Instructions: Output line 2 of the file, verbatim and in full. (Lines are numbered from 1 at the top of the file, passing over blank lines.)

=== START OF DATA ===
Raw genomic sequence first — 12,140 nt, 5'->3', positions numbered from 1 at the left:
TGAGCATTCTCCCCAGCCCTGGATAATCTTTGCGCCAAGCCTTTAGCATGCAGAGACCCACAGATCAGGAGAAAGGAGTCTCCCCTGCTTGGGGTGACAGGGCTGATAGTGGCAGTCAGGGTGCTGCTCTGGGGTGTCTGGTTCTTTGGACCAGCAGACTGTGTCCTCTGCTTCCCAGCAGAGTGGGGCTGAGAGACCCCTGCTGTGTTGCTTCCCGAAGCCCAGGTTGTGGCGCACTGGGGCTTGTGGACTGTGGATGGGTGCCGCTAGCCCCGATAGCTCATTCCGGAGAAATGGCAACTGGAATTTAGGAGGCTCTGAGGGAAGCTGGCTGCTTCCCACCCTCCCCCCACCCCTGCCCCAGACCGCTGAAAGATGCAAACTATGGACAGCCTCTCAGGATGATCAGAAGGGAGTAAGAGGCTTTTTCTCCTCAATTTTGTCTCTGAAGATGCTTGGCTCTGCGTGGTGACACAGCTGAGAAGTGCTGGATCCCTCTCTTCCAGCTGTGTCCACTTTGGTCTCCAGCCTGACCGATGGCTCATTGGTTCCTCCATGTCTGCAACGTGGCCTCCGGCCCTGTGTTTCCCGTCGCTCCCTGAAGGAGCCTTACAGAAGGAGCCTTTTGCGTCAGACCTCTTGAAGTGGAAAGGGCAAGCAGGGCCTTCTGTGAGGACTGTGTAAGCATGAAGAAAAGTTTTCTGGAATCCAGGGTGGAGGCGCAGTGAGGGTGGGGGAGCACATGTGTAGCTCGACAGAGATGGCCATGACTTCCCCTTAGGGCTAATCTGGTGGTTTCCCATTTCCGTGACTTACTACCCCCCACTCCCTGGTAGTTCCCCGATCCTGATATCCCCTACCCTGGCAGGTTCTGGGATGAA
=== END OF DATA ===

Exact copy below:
TGAGCATTCTCCCCAGCCCTGGATAATCTTTGCGCCAAGCCTTTAGCATGCAGAGACCCACAGATCAGGAGAAAGGAGTCTCCCCTGCTTGGGGTGACAGGGCTGATAGTGGCAGTCAGGGTGCTGCTCTGGGGTGTCTGGTTCTTTGGACCAGCAGACTGTGTCCTCTGCTTCCCAGCAGAGTGGGGCTGAGAGACCCCTGCTGTGTTGCTTCCCGAAGCCCAGGTTGTGGCGCACTGGGGCTTGTGGACTGTGGATGGGTGCCGCTAGCCCCGATAGCTCATTCCGGAGAAATGGCAACTGGAATTTAGGAGGCTCTGAGGGAAGCTGGCTGCTTCCCACCCTCCCCCCACCCCTGCCCCAGACCGCTGAAAGATGCAAACTATGGACAGCCTCTCAGGATGATCAGAAGGGAGTAAGAGGCTTTTTCTCCTCAATTTTGTCTCTGAAGATGCTTGGCTCTGCGTGGTGACACAGCTGAGAAGTGCTGGATCCCTCTCTTCCAGCTGTGTCCACTTTGGTCTCCAGCCTGACCGATGGCTCATTGGTTCCTCCATGTCTGCAACGTGGCCTCCGGCCCTGTGTTTCCCGTCGCTCCCTGAAGGAGCCTTACAGAAGGAGCCTTTTGCGTCAGACCTCTTGAAGTGGAAAGGGCAAGCAGGGCCTTCTGTGAGGACTGTGTAAGCATGAAGAAAAGTTTTCTGGAATCCAGGGTGGAGGCGCAGTGAGGGTGGGGGAGCACATGTGTAGCTCGACAGAGATGGCCATGACTTCCCCTTAGGGCTAATCTGGTGGTTTCCCATTTCCGTGACTTACTACCCCCCACTCCCTGGTAGTTCCCCGATCCTGATATCCCCTACCCTGGCAGGTTCTGGGATGAA